Project 02: Gaia’s Ikebana

about the project

To create a food dish out of spheres, cylinders and cones, while applying principles of Ikebana floral arrangement.

final model: spring

Dish – The Dawn of Spring
Ingredients – grapefruit / pocky biscuit stick / strawberry / fresh baby’s breath / dried scalavendar / cotton candy

Spring is a romantic season that reminds me of couples who go out to have a picnic under the sakura trees together. So I set my mind to create a dessert that two lovers can share on a date.

I thought about recreating the transition between winter to spring, and portray this through the first sakura tree that blossoms after winter.

The baby’s breath entwining around the grapefruit represents the melting snow. The scalavendar stalk with the cotton candy represents the blooming sakura tree. The associated meanings behind baby’s breath and scalavendar are everlasting love, pureness and innocence.

The pocky stick and strawberry were added as an element to complement the sakura theme.

The elements are arranged in Moribana style where the grapefruit acts as the vase / vessel that holds the rest of the ingredients together.

Final sketch model

When composing this 3D sketch model, some things I took into consideration include:
  • Making sure the cone, sphere and cylinder are of contrasting lengths and volumes to define the Dominant, Sub-Dominant and Sub-Ordinate clearly.
  • Wedging the cone into the sphere and piercing the cylinder through the cone to join the pieces together.
  • Arranging the cone, sphere and cylinder in a way where their principle axis are diagonal to each other to create a tensional and dynamic structure that can be viewed from all angles.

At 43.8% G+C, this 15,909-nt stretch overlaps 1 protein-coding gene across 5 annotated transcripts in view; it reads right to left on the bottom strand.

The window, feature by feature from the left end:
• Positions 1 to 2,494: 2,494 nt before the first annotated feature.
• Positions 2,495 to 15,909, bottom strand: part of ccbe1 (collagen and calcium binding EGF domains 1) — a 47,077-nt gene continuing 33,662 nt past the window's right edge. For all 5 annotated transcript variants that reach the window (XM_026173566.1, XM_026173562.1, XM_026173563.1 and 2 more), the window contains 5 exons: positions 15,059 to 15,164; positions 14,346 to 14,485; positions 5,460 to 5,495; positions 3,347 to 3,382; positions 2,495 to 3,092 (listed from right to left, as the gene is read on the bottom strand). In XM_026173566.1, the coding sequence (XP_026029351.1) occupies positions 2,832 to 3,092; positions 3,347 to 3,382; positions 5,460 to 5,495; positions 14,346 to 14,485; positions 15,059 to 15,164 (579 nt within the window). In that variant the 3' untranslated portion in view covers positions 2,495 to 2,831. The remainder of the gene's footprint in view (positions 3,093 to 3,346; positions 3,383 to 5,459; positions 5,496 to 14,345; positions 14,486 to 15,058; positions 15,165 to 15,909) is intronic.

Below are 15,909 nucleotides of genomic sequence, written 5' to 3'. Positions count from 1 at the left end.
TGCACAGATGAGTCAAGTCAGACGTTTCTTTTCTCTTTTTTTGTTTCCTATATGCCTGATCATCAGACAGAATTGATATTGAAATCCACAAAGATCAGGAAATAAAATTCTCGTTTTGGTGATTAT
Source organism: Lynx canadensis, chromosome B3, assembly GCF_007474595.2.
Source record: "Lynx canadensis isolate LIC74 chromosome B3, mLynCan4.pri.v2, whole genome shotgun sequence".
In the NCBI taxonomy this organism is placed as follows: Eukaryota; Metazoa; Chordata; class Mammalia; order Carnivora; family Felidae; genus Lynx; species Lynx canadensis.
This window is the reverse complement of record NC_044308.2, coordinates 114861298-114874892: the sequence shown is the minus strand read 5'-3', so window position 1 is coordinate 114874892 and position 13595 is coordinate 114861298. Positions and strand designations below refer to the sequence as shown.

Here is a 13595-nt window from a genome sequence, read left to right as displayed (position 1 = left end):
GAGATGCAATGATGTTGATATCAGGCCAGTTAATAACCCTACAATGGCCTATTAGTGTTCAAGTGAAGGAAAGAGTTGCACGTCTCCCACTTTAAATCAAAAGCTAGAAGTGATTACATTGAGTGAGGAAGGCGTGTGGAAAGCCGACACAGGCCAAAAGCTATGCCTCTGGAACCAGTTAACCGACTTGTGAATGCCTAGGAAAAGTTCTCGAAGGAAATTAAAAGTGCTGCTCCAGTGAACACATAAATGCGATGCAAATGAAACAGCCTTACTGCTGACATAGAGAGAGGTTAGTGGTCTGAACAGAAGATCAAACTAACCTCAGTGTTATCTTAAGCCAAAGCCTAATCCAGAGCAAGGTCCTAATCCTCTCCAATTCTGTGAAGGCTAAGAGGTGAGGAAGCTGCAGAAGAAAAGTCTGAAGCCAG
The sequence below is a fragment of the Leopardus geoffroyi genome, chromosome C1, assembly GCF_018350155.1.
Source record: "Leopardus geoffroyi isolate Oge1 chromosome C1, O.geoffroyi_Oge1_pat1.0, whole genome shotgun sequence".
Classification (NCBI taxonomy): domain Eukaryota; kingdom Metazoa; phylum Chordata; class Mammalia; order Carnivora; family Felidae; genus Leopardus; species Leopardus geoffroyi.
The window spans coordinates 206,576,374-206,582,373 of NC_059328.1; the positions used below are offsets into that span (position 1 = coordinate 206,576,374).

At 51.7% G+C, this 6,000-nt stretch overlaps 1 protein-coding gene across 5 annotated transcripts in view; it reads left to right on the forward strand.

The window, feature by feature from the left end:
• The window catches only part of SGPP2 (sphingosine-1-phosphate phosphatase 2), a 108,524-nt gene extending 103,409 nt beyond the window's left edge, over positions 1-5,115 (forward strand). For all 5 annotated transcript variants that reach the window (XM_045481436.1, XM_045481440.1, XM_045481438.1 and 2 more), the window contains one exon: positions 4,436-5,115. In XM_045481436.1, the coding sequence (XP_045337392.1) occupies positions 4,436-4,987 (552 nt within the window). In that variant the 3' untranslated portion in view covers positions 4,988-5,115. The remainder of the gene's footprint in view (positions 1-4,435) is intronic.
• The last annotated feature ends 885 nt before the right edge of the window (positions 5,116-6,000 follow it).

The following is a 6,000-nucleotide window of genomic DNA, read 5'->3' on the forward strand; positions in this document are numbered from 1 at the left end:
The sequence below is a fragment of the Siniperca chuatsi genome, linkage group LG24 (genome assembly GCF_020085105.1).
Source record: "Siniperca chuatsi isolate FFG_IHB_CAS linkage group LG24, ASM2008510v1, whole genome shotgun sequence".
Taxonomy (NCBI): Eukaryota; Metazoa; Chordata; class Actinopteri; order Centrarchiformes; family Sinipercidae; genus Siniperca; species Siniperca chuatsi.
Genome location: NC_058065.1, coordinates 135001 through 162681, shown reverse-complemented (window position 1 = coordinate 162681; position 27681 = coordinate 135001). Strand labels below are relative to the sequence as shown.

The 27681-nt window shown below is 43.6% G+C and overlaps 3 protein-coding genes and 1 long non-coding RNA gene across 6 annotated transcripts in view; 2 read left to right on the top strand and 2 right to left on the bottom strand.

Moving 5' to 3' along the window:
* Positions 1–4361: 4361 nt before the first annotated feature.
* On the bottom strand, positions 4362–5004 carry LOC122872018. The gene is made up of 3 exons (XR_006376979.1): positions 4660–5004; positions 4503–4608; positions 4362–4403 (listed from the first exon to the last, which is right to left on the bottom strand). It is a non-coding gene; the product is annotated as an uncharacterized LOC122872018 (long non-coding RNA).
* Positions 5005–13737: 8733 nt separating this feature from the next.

• The sphere (grapefruit) acts as the independent balance which is able to stand by itself and hold the other elements in place.
  • The cone (strawberry) has precarious balance from suspending off the edge of the grapefruit. It requires a toothpick poked through itself and the grapefruit to hold it in place. Without the toothpick, it is likely to topple off the grapefruit.
  • The cylinder (pocky stick) has dependent balance that counts on the mass of the strawberry to hold its weight. Applying the rule of thirds, two-thirds of its length is pierced through the strawberry. If it was heavier than the strawberry, it may topple off the grapefruit along with the strawberry holding it.
sketch model variation 01

sketch model variation 02 
brainstorm processes

research: spring season

The season reminded me of 방탄소년단’s music video, titled “Spring Day“, about new beginnings and entering a new phase of growing up. It is also about missing a friend or loved one, and only getting to see them when spring arrives.

In the music video, it is winter throughout all the frames, but cherry blossom petals are falling out of nowhere. As it progresses towards the end, the snow begins to melt and the flowers in the ground become more visible. The transition from winter to spring is what inspired me to create my dish.

The intro melody sounds like the wind, a gentle breeze that parachutes cherry blossoms slowly to the ground. The rhythm in the chorus sounds like cherry blossoms spinning slowly in mid air as they rain down like pink snow. I wanted to incorporate this mood into my work and did so by making a floral wreath of baby’s breath around the grapefruit. In doing so, I hope to create the illusion of the flowers spinning and suspending in mid air.

Sensory Elements
Sight cherry blossoms / grass / clear sky / picnics / family / couples
Smell flowers / crisp air
Touch petals / soft ground
Sounds quiet conversations / bicycle riding
Taste fresh fruits / light desserts
Colour Palette

Seasonal Food
research: ikebana
B a c k g r o u n d
  • Ikebana is the Japanese art of flower arrangement, originating from the 7th century as a ritual for altar offerings.
  • The practice is influenced by Buddhism and the state of peace, relaxation and being patient.
P r i n c i p l e s   o f   d e s i g n
  • Conceptminimalism + bringing nature and humanity together